The Hinckley Institute Radio Hour (Original Air Date: July 17, 2019) — This week on the program, we bring you a forum to ask the question, “Should we have a universal basic income?” (UBI) in the U.S.?
A UBI refers to the dispersing of a set amount of income to all members of society to curb poverty and increase economic freedom.
While a UBI was an idea far outside the mainstream before 2020, the COVID-19 pandemic has radically shifted the conversation. Expanded unemployment payments and stimulus checks passed in pandemic relief packages share the same logic as a UBI in providing aid to the economically vulnerable to stimulate the economy and curb inequality.
A recent study tested a UBI’s efficacy by providing 125 low-income residents in Stockton, California, $500 per month for two years. The Stockton Economic Empowerment Demonstration (SEED), who conducted the study, reported that participants saw a 12 percent jump in full-time work, improved mental health and greater freedom to take advantage of economic opportunities such as internships and job training. In comparison, the study’s control group saw only a 5 percent increase in full-time work.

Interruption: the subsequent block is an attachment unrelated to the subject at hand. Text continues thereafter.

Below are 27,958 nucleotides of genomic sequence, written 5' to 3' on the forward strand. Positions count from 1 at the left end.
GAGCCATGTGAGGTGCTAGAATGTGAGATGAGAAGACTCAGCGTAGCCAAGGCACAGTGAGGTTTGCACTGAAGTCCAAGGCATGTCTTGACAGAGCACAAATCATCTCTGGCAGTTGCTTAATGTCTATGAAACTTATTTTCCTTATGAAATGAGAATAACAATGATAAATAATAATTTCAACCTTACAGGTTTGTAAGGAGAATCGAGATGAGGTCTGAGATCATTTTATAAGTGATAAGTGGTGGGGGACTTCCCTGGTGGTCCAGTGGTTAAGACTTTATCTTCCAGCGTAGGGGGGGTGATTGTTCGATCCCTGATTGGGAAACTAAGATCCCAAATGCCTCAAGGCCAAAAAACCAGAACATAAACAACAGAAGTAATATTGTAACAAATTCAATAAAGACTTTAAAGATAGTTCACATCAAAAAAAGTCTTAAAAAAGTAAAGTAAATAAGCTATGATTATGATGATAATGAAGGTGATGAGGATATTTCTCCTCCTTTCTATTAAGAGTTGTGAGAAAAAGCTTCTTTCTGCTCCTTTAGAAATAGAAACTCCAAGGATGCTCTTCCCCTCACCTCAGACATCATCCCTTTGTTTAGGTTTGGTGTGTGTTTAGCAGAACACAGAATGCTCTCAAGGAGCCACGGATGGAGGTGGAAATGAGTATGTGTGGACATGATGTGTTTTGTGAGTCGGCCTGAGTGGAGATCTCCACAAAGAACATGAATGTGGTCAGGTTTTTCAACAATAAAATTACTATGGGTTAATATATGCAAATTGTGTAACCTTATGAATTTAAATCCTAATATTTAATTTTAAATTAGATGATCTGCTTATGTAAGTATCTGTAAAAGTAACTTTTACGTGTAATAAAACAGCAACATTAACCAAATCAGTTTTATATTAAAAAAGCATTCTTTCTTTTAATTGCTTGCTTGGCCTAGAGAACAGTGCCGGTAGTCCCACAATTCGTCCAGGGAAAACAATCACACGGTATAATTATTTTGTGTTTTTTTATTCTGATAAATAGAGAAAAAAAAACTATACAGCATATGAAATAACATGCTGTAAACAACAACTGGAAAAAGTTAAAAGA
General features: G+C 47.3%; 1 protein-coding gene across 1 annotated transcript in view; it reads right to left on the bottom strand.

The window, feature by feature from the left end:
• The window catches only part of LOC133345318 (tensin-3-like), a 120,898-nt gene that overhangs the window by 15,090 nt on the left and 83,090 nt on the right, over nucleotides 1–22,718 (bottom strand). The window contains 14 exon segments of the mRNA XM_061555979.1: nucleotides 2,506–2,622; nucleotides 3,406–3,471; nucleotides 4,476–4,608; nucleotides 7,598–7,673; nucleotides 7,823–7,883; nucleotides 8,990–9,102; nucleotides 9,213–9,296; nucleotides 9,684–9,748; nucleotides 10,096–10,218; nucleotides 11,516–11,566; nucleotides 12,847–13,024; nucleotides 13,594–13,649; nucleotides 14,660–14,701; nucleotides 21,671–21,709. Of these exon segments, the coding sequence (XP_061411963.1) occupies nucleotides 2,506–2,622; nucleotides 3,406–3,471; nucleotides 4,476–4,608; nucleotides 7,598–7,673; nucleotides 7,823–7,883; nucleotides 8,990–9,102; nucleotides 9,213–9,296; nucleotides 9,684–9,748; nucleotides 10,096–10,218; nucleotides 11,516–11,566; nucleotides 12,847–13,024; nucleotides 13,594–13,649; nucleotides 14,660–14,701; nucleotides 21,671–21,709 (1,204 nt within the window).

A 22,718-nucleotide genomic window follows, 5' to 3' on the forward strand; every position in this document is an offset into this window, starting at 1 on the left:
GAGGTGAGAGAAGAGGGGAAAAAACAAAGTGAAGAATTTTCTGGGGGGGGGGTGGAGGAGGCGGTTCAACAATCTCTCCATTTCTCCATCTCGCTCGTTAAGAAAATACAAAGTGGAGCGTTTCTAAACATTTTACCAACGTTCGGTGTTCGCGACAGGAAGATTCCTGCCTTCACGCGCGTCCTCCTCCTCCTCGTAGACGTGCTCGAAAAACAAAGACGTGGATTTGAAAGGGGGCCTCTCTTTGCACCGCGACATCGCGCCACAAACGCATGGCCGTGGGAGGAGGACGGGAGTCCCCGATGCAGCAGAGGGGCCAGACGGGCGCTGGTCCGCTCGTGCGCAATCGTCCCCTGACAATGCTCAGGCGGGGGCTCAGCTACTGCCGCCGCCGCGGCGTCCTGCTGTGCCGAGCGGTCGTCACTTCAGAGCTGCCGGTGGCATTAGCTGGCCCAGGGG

Getting into the strengths and weaknesses of a universal basic income are Rudi von Arnim, associate professor of economics at the University of Utah; Gina Cornia, Executive Director of Utahns Against Hunger; and Stephen Bannister, Associate Professor of economics at the U. Moderating this week ’s discussion is Brad Williams, Director of the Entrepreneurship Program at the David Eccles School of Business.
This discussion was recorded on February 27, 2019.
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